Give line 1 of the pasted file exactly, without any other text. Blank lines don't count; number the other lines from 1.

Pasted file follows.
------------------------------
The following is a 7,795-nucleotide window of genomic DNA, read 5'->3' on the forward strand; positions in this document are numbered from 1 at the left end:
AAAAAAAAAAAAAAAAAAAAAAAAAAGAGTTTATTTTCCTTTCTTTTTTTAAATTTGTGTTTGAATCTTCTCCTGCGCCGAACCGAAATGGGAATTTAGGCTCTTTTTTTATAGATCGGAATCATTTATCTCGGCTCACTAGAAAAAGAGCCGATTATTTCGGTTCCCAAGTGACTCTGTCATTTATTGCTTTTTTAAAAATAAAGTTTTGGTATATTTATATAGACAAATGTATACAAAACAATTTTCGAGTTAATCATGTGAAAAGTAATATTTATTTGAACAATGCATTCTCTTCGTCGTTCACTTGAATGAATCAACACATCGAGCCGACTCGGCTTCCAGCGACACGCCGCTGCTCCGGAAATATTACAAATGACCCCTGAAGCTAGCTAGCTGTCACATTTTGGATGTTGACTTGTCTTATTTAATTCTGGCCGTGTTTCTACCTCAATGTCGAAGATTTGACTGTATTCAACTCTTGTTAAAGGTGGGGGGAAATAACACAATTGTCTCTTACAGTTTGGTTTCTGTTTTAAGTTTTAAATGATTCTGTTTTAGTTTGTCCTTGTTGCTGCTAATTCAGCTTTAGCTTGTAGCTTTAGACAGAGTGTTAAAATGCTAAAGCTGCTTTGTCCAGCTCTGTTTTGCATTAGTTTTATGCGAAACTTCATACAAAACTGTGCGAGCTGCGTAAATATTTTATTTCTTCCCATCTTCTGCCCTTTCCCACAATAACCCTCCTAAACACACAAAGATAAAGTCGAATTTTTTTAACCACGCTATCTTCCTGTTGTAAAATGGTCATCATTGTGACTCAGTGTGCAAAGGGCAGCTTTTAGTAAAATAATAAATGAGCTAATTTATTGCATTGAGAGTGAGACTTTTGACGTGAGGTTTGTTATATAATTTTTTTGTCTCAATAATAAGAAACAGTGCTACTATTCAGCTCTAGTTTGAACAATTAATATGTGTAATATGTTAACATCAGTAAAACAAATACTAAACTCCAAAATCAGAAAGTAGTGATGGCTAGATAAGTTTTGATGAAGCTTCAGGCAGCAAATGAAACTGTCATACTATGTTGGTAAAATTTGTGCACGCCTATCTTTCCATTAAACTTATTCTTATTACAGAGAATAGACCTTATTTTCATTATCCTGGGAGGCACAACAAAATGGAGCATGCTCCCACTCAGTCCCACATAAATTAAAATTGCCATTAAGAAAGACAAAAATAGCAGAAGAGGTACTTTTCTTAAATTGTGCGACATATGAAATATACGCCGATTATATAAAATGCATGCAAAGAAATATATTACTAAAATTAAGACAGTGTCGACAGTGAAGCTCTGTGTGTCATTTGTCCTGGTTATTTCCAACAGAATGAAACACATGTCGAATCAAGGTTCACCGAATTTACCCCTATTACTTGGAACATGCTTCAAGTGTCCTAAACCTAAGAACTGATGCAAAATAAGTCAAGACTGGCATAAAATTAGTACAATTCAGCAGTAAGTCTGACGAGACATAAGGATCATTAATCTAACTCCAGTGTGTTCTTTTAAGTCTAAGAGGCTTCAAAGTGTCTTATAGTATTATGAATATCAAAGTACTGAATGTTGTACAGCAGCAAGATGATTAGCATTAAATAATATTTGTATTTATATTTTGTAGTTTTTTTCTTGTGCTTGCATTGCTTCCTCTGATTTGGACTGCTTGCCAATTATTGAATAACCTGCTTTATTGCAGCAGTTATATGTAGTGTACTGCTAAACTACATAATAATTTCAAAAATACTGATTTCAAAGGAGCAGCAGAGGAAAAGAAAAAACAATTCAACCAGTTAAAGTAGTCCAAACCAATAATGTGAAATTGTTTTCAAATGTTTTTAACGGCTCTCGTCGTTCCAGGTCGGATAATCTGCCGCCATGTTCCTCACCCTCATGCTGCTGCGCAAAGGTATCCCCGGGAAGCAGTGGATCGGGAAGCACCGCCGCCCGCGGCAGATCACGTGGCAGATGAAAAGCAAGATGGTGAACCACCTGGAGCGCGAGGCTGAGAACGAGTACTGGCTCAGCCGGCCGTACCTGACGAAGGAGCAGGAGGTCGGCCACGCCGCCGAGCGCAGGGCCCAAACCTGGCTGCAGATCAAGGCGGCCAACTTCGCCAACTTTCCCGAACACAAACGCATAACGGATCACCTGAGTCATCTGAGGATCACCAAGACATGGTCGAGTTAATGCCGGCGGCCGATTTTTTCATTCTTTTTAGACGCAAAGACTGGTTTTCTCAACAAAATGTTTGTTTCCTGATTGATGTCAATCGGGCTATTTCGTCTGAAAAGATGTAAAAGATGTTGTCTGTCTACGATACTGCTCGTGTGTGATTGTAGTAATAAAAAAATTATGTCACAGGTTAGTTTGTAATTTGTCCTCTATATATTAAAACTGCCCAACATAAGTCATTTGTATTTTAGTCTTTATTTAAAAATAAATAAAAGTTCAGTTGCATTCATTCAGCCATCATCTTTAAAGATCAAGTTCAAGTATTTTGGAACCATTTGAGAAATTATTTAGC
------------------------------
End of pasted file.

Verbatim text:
The following is a 7,795-nucleotide window of genomic DNA, read 5'->3' on the forward strand; positions in this document are numbered from 1 at the left end: